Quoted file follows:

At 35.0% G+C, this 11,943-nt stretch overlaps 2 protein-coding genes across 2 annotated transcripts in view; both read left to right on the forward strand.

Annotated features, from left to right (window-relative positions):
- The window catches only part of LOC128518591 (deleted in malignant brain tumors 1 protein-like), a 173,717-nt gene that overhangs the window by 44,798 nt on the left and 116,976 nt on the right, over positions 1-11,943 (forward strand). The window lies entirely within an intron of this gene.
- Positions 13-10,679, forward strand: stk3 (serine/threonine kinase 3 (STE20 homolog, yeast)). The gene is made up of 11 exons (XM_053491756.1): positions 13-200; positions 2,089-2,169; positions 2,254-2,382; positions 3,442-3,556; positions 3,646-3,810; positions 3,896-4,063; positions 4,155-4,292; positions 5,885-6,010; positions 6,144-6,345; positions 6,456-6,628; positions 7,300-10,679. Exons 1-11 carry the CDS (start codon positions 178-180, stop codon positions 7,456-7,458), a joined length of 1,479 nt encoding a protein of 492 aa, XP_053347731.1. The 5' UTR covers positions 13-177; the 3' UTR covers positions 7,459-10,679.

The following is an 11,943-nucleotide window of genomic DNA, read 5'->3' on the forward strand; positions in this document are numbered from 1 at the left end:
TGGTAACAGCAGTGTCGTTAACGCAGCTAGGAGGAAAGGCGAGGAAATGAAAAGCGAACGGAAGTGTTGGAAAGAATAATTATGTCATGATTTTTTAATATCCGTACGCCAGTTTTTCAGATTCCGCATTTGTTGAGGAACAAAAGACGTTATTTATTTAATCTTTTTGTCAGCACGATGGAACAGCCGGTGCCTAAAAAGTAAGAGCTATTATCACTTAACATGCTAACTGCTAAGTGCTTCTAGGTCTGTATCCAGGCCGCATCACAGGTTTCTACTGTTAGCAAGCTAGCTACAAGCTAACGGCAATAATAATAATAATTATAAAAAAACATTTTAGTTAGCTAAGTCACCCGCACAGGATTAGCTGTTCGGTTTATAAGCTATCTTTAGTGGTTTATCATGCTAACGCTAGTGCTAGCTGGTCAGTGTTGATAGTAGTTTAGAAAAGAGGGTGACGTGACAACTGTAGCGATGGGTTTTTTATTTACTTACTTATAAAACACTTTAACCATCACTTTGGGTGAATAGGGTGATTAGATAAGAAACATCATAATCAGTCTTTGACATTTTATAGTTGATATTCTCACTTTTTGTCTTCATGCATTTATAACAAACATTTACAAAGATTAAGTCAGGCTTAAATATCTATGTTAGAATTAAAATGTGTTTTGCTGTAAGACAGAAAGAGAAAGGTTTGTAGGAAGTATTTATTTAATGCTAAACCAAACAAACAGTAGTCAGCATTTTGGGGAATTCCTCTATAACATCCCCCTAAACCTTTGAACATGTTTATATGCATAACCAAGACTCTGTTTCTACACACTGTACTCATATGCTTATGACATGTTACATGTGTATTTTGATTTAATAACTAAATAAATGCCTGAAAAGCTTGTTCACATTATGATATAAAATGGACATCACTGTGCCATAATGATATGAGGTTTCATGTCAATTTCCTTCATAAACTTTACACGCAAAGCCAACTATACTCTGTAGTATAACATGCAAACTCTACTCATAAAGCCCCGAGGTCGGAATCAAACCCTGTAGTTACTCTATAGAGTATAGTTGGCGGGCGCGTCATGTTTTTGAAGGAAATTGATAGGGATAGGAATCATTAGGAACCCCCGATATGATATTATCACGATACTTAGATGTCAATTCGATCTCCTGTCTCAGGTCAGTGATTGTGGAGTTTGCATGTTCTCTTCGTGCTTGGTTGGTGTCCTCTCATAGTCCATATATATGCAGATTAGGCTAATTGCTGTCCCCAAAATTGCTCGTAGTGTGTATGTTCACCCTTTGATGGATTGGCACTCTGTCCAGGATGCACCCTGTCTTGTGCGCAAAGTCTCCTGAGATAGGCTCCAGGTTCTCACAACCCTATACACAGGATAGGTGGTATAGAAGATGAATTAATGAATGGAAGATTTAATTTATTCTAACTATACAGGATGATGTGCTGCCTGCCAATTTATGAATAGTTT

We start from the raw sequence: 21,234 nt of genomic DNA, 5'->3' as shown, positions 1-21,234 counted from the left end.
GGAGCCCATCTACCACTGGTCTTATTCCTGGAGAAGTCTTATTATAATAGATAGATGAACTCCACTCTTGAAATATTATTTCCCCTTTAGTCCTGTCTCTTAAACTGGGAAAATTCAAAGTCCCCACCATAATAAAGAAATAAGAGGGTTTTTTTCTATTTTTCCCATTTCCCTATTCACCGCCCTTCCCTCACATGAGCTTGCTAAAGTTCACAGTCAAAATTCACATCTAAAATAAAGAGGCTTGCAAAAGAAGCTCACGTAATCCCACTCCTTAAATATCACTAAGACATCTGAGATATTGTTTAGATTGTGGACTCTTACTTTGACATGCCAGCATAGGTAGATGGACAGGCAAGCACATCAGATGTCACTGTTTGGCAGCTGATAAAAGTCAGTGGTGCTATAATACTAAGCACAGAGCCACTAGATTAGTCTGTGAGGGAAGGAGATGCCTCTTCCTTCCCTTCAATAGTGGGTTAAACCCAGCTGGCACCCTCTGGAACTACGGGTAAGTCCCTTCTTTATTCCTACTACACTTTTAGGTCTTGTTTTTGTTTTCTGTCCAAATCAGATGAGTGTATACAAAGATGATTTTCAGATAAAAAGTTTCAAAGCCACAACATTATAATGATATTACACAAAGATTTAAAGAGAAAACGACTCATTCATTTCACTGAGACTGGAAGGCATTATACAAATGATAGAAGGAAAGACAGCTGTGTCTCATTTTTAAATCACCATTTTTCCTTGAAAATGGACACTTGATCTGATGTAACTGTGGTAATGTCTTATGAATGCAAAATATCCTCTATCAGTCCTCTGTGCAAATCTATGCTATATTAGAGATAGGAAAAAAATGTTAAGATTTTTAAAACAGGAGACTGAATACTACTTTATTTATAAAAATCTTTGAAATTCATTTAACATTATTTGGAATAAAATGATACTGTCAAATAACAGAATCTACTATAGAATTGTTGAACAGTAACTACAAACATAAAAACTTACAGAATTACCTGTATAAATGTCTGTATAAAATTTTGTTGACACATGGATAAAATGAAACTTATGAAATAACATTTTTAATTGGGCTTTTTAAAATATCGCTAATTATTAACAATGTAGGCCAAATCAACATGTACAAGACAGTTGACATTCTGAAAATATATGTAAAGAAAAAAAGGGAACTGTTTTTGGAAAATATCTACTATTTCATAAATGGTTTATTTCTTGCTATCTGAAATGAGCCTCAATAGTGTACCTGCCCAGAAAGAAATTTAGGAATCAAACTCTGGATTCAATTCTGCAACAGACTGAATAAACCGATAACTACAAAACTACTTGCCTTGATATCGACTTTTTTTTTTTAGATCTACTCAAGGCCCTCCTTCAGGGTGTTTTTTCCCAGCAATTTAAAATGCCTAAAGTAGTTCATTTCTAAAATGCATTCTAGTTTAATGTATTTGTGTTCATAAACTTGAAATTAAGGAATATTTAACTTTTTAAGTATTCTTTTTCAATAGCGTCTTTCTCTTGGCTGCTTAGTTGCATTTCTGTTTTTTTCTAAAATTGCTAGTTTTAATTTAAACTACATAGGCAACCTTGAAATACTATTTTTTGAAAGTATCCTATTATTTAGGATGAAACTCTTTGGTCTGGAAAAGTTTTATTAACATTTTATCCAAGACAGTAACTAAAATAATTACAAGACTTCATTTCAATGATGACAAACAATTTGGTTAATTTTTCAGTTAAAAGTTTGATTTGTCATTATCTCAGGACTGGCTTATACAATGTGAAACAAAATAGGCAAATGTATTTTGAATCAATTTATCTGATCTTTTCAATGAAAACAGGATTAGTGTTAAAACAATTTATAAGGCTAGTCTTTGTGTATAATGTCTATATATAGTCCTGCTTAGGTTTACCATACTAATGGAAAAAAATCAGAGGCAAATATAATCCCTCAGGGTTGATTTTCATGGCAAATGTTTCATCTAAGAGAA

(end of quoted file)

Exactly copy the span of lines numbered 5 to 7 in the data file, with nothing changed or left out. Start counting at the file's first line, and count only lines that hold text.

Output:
The following is an 11,943-nucleotide window of genomic DNA, read 5'->3' on the forward strand; positions in this document are numbered from 1 at the left end:
TGGTAACAGCAGTGTCGTTAACGCAGCTAGGAGGAAAGGCGAGGAAATGAAAAGCGAACGGAAGTGTTGGAAAGAATAATTATGTCATGATTTTTTAATATCCGTACGCCAGTTTTTCAGATTCCGCATTTGTTGAGGAACAAAAGACGTTATTTATTTAATCTTTTTGTCAGCACGATGGAACAGCCGGTGCCTAAAAAGTAAGAGCTATTATCACTTAACATGCTAACTGCTAAGTGCTTCTAGGTCTGTATCCAGGCCGCATCACAGGTTTCTACTGTTAGCAAGCTAGCTACAAGCTAACGGCAATAATAATAATAATTATAAAAAAACATTTTAGTTAGCTAAGTCACCCGCACAGGATTAGCTGTTCGGTTTATAAGCTATCTTTAGTGGTTTATCATGCTAACGCTAGTGCTAGCTGGTCAGTGTTGATAGTAGTTTAGAAAAGAGGGTGACGTGACAACTGTAGCGATGGGTTTTTTATTTACTTACTTATAAAACACTTTAACCATCACTTTGGGTGAATAGGGTGATTAGATAAGAAACATCATAATCAGTCTTTGACATTTTATAGTTGATATTCTCACTTTTTGTCTTCATGCATTTATAACAAACATTTACAAAGATTAAGTCAGGCTTAAATATCTATGTTAGAATTAAAATGTGTTTTGCTGTAAGACAGAAAGAGAAAGGTTTGTAGGAAGTATTTATTTAATGCTAAACCAAACAAACAGTAGTCAGCATTTTGGGGAATTCCTCTATAACATCCCCCTAAACCTTTGAACATGTTTATATGCATAACCAAGACTCTGTTTCTACACACTGTACTCATATGCTTATGACATGTTACATGTGTATTTTGATTTAATAACTAAATAAATGCCTGAAAAGCTTGTTCACATTATGATATAAAATGGACATCACTGTGCCATAATGATATGAGGTTTCATGTCAATTTCCTTCATAAACTTTACACGCAAAGCCAACTATACTCTGTAGTATAACATGCAAACTCTACTCATAAAGCCCCGAGGTCGGAATCAAACCCTGTAGTTACTCTATAGAGTATAGTTGGCGGGCGCGTCATGTTTTTGAAGGAAATTGATAGGGATAGGAATCATTAGGAACCCCCGATATGATATTATCACGATACTTAGATGTCAATTCGATCTCCTGTCTCAGGTCAGTGATTGTGGAGTTTGCATGTTCTCTTCGTGCTTGGTTGGTGTCCTCTCATAGTCCATATATATGCAGATTAGGCTAATTGCTGTCCCCAAAATTGCTCGTAGTGTGTATGTTCACCCTTTGATGGATTGGCACTCTGTCCAGGATGCACCCTGTCTTGTGCGCAAAGTCTCCTGAGATAGGCTCCAGGTTCTCACAACCCTATACACAGGATAGGTGGTATAGAAGATGAATTAATGAATGGAAGATTTAATTTATTCTAACTATACAGGATGATGTGCTGCCTGCCAATTTATGAATAGTTT

We start from the raw sequence: 21,234 nt of genomic DNA, 5'->3' as shown, positions 1-21,234 counted from the left end.